I loved this book and needed it. In the same way that A Field Guide to Getting Lost found me when I had left all my friends, gotten divorced, moved to a new city, and was underemployed; How to Do Nothing was kind enough to come out in paperback after I signed up for a year-long Socially Engaged Buddhism course, and had kicked off an effort to reframe my life through a lens of conscious, compassionate behavior, rather than the political chaos, urgency, and lonely echo-chambering of 2020.

Jenny Odell’s work isn’t long, but it’s quite expansive – a feature that some readers have found wacky, incoherent, or exhausting (good old Goodreads), while also hitting many of 2020’s best of lists. I won’t malign its detractors, I understand where they’re coming from, but I would also posit that her wide-ranging topics are cohesive under the banners of anti-capitalism and mindfulness.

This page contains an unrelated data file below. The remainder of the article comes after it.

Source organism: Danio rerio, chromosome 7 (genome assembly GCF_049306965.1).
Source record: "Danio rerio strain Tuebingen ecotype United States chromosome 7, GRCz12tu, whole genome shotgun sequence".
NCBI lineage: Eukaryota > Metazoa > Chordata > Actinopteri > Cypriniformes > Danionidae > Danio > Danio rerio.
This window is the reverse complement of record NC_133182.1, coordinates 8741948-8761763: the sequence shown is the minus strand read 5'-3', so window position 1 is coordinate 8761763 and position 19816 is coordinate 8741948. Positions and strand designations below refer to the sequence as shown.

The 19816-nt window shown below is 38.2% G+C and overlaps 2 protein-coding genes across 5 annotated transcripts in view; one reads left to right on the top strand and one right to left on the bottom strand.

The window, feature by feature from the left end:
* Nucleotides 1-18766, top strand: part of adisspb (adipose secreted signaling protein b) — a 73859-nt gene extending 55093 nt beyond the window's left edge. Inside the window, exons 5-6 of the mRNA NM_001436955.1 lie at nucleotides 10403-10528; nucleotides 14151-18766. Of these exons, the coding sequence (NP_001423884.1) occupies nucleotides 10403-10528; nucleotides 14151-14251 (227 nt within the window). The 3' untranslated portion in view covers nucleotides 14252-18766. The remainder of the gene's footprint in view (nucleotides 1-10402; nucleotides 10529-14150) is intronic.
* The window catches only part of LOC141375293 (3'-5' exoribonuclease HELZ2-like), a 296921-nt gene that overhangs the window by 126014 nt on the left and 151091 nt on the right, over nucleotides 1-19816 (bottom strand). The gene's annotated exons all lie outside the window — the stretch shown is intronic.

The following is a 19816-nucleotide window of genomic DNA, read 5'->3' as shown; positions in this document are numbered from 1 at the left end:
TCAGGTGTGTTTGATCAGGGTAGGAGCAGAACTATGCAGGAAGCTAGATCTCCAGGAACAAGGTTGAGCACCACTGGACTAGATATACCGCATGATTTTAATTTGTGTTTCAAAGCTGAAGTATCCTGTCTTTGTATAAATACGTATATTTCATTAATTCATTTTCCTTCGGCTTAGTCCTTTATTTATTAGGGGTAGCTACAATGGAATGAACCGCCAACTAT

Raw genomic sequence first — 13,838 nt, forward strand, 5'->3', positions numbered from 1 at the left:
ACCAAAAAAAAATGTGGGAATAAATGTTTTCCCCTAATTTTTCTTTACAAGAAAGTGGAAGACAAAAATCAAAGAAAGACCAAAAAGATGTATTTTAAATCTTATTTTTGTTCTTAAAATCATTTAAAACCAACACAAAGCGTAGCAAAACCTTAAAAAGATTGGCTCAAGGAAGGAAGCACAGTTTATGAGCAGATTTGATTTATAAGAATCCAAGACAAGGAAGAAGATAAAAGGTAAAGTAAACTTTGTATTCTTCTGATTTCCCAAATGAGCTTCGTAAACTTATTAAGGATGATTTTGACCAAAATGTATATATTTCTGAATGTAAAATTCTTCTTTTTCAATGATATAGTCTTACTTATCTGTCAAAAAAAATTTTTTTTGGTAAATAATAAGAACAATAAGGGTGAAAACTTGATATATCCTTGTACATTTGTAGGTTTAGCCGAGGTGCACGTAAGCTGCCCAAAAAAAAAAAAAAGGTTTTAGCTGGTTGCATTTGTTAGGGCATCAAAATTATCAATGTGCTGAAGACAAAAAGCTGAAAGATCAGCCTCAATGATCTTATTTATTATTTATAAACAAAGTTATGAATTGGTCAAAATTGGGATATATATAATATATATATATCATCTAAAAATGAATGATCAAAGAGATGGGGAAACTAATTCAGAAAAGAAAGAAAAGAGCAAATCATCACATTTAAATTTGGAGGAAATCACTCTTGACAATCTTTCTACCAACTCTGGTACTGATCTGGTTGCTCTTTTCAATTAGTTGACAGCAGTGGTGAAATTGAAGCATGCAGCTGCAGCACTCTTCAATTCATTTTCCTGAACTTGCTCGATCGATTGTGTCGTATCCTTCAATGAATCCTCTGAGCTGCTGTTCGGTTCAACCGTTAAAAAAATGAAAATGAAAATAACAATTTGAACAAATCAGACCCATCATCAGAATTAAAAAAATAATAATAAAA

I’m sure many of you like Capitalism, or parts of it. I see some benefits, too, but Capitalism is built on competition, production, and growth, which are generally weakened by communal support, contentment, and “doing nothing”. Advertising appeals to jealousy, self-loathing, and unhappiness; social media appeals to all those plus loneliness and binary thinking. I feel those brief moments of satisfaction when I jump in to endorse a fiery political opinion on Facebook, quickly followed by a physical grossness, much the same spike and dip I feel when eating refined sugar, which I’m also minimizing these days.  For me, it’s essentially an excess of reaction – my critical mind is overwhelmed with judgement of every post I scroll past. Right or wrong? Genuine or performative? Good person or bad? I could give you a long list of Buddhish explanations of why this is generally unhelpful to our and humanity’s development and happiness, but the clearest deterrent for me is the feeling in my gut. I don’t know if I’d be aware of it if I hadn’t been meditating for over a decade, and maybe that’s why so many of us remained hooked on not only social media, but self-righteousness, anger, and judgment. The addictive nature of those behaviors in turn make it difficult to step away from them, stop, and center ourselves in the world, so the spiral into anxiety, conformity, and misery continues unabated.